Pvt. Willie L. Jones was killed in action in France on July 26, 1944, while serving with the 359th Infantry Regiment, 90th Division.  He had already been awarded the Purple Heart for wounds received previous to the time of his death.

Employed at the plant in January 1932, Willie was working in Plant 1 Spinning at the time he went into the service in March 1943.  He was married. 

His parents, Mr. And Mrs. Jess Jones, live in Nashville.

Lieutenant Harold G. Turner

Lt. Harold G. Turner was killed in action in France on August 15, 1944, while serving with the 32nd Armored Regiment, Third Armored Division, in the drive across France. 

Harold was working in the Power Department when he entered the service in June 1941, as an enlisted man.  He had been employed here since July 1934.  He was chosen to attend Officer Candidates School and got his bars and commission at Ft. Knox.

Harold was married.  His father, W.L. Turner, lives in Lewisburg, Kentucky. 

Captain James W. Ray

Capt. James W. Ray was killed in action in France on September 1, 1944, while serving as commander of a tank company in the Fifth Armored Division.  He had already been awarded the Purple Heart for wounds received in action and the Bronze Star for meritorious achievement against the enemy.

James was one of our first men to join the colors, having entered the service in December 1940, as an enlisted man.  He had been working here since March 1937 and was employed in 2B Textile Area.

He was selected to attend Officer Candidates School and received his commission at Ft. Riley, Kansas.  He went overseas in February 1944.

James was married and the father of a young daughter.  His parents, Mr. And Mrs. L. G. Ray, live at Hendersonville, and a brother, Frank Ray, works in Minor Construction.

Private Hubert C. Jernigan

Pvt. Hubert C. Jernigan was killed in action in France on October 6, 1944.  He was a member of the 317th  Infantry Regiment, 80th Division, having joined that outfit as a replacement only a few days before his death.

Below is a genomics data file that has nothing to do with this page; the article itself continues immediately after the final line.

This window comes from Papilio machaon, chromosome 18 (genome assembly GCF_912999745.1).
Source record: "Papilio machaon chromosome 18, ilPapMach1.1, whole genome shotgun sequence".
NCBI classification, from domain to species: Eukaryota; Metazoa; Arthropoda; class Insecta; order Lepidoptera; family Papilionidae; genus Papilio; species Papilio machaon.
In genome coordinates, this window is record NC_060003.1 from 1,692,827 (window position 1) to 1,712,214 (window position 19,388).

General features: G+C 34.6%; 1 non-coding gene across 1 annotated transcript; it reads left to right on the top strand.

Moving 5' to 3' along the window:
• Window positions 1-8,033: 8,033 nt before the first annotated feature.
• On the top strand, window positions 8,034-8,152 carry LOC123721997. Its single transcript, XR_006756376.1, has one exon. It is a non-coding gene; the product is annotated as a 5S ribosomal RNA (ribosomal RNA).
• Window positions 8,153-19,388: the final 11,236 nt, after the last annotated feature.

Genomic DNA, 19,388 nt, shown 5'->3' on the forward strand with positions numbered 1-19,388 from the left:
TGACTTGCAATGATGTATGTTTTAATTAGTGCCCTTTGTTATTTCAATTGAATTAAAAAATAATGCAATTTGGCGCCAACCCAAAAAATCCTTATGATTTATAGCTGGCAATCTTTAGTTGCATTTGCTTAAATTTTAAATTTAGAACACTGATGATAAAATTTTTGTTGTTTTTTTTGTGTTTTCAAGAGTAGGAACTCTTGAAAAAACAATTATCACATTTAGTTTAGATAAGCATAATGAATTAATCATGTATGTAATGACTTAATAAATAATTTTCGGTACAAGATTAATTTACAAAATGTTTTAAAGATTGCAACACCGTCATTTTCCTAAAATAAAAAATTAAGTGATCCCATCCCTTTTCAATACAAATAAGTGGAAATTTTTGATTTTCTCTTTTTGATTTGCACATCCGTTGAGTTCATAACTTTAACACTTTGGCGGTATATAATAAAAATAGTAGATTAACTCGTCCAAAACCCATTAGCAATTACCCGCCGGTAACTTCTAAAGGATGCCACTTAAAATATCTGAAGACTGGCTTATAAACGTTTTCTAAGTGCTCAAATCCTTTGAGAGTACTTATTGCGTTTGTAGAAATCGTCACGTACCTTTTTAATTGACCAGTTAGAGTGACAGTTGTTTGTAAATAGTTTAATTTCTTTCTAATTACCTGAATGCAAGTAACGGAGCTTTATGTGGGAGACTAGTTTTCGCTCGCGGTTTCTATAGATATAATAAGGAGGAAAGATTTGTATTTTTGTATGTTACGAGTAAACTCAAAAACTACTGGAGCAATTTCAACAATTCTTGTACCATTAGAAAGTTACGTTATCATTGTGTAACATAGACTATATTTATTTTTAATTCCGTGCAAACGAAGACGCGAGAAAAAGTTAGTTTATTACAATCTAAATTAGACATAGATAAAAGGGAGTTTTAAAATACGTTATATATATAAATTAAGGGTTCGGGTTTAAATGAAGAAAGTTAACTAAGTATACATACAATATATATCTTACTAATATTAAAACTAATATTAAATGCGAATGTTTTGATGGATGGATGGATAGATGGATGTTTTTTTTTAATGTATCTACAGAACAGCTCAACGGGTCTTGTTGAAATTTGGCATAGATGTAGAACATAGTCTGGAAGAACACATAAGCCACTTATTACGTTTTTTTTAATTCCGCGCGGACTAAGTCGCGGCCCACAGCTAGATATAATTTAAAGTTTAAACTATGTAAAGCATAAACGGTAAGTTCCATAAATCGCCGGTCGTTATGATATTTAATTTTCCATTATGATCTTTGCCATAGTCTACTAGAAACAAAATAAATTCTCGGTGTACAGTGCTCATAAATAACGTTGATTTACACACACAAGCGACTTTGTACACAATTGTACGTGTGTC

Hubert had been working here about eight months when he left Plant 1 Spinning for the Army in November 1943.  He was married and the father of a young son.  His parents, Mr. And Mrs. N.D. Jernigan, live at Algood, Tennessee.


Private First Class 
Winfrey H. Hunter

Pfc. Winfrey H. Hunter was wounded in action in the Philippines on January 2, 1945, and died on January 12.  He was serving on Leyte with the 873rd Airborne Engineers.

“Hupy,” as he was generally known, was married and the father of two children.  He had been working here since May 1930 and was employed in the Power Department at the time he left for the Army in January 1943.

His mother, Mrs. A.E. Hunter, lives in Old Hickory, and a brother, Ed Hunter, works in Plant 1 Spinning.

Sergeant Frank M. Ballinger

Sgt. Frank M. Ballinger was killed in action in the Philippines on February 21, 1945, while serving with the 947th Field Artillery.

Frank had been employed here since May 1934 at the time he left for the service as a member of the National Guard in February 1941.  He was working in Plant 1 Textile. 

He was married and the father of a young son.  His parents, Mr. and Mrs. Ford Ballinger, live on Route 1, Old Hickory.  A brother, Sam, works in Maintenance, and another brother, Ford, is one of our service men recently returned home from Japan.

First Lieutenant Michael C. Callahan

Lt. Michael C. Callahan was killed in action in Germany on April 7, 1945, while serving with the 36th Engineer Combat Group.

“Mike” went to North Africa in April 1943 as a platoon commander with the 378th Engineer Battalion.  The outfit went into Southern France and Mike was later transferred to the 36th Group and made a company commander.  His outfit was building a floating treadway bridge at Heilbronn, Germany, under heavy fire, at the time he met his death on April 7, 1945.  He was shot by a German sniper during the height of construction of the bridge, which was completed, enabling tanks to cross to support the Infantry on the opposite side.  The bridge was later named for Mike.

Mike started working here as a student operator in July 1941.  He was a reserve officer and a graduate of the University of Tennessee, and was employed in the Works Engineering Section as a draftsman at the time he was called to active duty in June 1942.

Mike was the son of H.L. Callahan, Superintendent of Schools, Monroe County, Tennessee.

Corporal James C. Manis

Cpl. James C. Manis died in England as a result of a motor vehicle accident which occurred on June 21, 1945.  He was serving with the 6905th Motor Transport Company.

Before entering the service in October 1943, James worked in Plant 1 Textile Area.  He had been employed here since August 1943.

James was married and the father of a young daughter whom he had never seen.  He was the son of Mrs. James C. Manis, Sr., of Old Hickory